Machinarium is a point and click adventure game with plenty ‘o puzzles by Amanita Games. You are a little robot fella, who is dumped in a scrapyard and you need to reassemble yourself to proceed.
Then what lies ahead is an awesome little story which is conveyed through thought bubble animations as the little robot tries to stop the bad robots in black hats and sunglasses who are up to no good, building what looks to be a bomb… filled with berries? The story sometimes lacks some detail, but more on that in a bit. Flashback thought bubbles make you feel empathetic towards the poor little guy, who has no name, so feel free to call him whatever you like. Anyway this robot has gotten picked on and bullied by these same mean robots who are now trying to cause havoc upon the robot world, so your robot is going to try to stop them.
The environment is awesome and the graphic style is fun and beautiful. It’s easy to interact with the environment and your robot can grow taller and shorter at the drag of a mouse to get to those hard to reach places. You get to collect random knick-knacks you find and store them in your tin-gut to be combined and re-purposed into useful items to move the story along. There is no item-hoarding either. When you use an item and no longer need it the robot disposes of it. You don’t get bogged down carrying fifteen brooms, a coffee mug and a 55 gallon drum of turpentine, which for me is fantastic because if I’m allowed to, I’ll pick up EVERYTHING I possibly can because… I might need it!
The first few areas, the game is pretty linear, you don’t have much choice in what you do until you progress a bit into the game. Later you have a bit of control over what to do next. As engaging as Machinarium can be, sometimes it is difficult to understand what is motivating your robot, or you even to continue. There is no XP, no reward and no explanation for why you are doing these things and how they relate to your main objective, or a clear explanation on what your main objective is. The story is somewhat limited, as only so much can be conveyed through little bubble animations so you might not know why you are helping those cool jazz guys, maybe you like sweet jazz music or something, but I’m the curious type of person that will do stuff simply because I can and this goes pretty well with the overall atmosphere of the game.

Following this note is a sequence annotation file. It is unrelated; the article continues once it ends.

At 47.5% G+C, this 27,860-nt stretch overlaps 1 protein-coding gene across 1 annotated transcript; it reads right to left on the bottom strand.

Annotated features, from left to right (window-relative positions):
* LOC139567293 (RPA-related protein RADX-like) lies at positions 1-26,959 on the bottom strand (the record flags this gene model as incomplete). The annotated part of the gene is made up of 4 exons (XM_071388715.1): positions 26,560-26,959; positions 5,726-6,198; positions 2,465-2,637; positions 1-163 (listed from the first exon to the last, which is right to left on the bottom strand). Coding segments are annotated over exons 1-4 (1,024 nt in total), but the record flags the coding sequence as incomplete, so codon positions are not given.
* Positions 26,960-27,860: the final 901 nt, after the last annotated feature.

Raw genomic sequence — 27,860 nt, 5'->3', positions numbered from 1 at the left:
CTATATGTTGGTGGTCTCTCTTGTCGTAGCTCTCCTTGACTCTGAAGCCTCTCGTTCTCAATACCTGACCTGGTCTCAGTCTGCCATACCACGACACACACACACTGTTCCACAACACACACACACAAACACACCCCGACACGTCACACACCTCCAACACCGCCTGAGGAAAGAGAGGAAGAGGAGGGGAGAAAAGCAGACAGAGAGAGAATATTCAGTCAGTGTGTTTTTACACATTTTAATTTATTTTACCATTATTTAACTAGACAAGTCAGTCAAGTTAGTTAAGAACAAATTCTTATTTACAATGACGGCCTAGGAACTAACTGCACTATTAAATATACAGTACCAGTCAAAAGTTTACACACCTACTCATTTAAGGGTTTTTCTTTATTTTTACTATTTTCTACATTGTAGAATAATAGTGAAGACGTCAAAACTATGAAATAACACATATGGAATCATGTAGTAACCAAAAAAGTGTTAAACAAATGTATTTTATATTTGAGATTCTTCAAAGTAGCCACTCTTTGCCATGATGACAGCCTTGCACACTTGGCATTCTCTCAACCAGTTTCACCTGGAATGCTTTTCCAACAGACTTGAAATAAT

Like any point and click game, Machinarium can get a bit frustrating at times. Sometimes you might find it a bit of a nuisance finding the right spots to click. Especially when you know what you’re trying to do but it just isn’t working until you move your cursor the tiniest bit and then you can click on it. The only other gripe I have about this game is the lack of explanation. The thought bubbles that move the story along are cute but more of a tutorial would be helpful sometimes you find yourself just mousing over the area looking for things you can interact with.
As for the puzzles they are fun and make you think. If you get stuck, you don’t have to run to Google for the answer, Machinarium can help! You have two options; either click the hint button, you only get one per level which gives you a thought bubble hint or you can play the minigame for the answer. The minigame you control a flying key, which you navigate to a lock, while avoiding debris and spiders. If you unlock the lock, you are rewarded with the solution presented in the form of a comic, which explains the entire solution.
Personally I like Machinarium, I like the style of it a lot. I also admit that casual puzzle games are my guilty pleasure but I dont need to be ashamed of my love for this game because it’s well done and fun. I like it when i have to think and solve puzzles sometimes when I play a game. Machinarium is a clever little game, and gameplay moves along fairly quickly, in case you don’t have a ton of time to invest. Hell, its even available for iPad and Android tablets and the PS Vita so you can play it on the go. It’s also available for Mac, Windows, Linux and PS3. It’ll set your wallet back at most a whopping $9.99 (it’s $4.99 on iPad and Android and $6.99 for the Vita) so if you like to solve some puzzles and enjoy the company of robots, give it a go.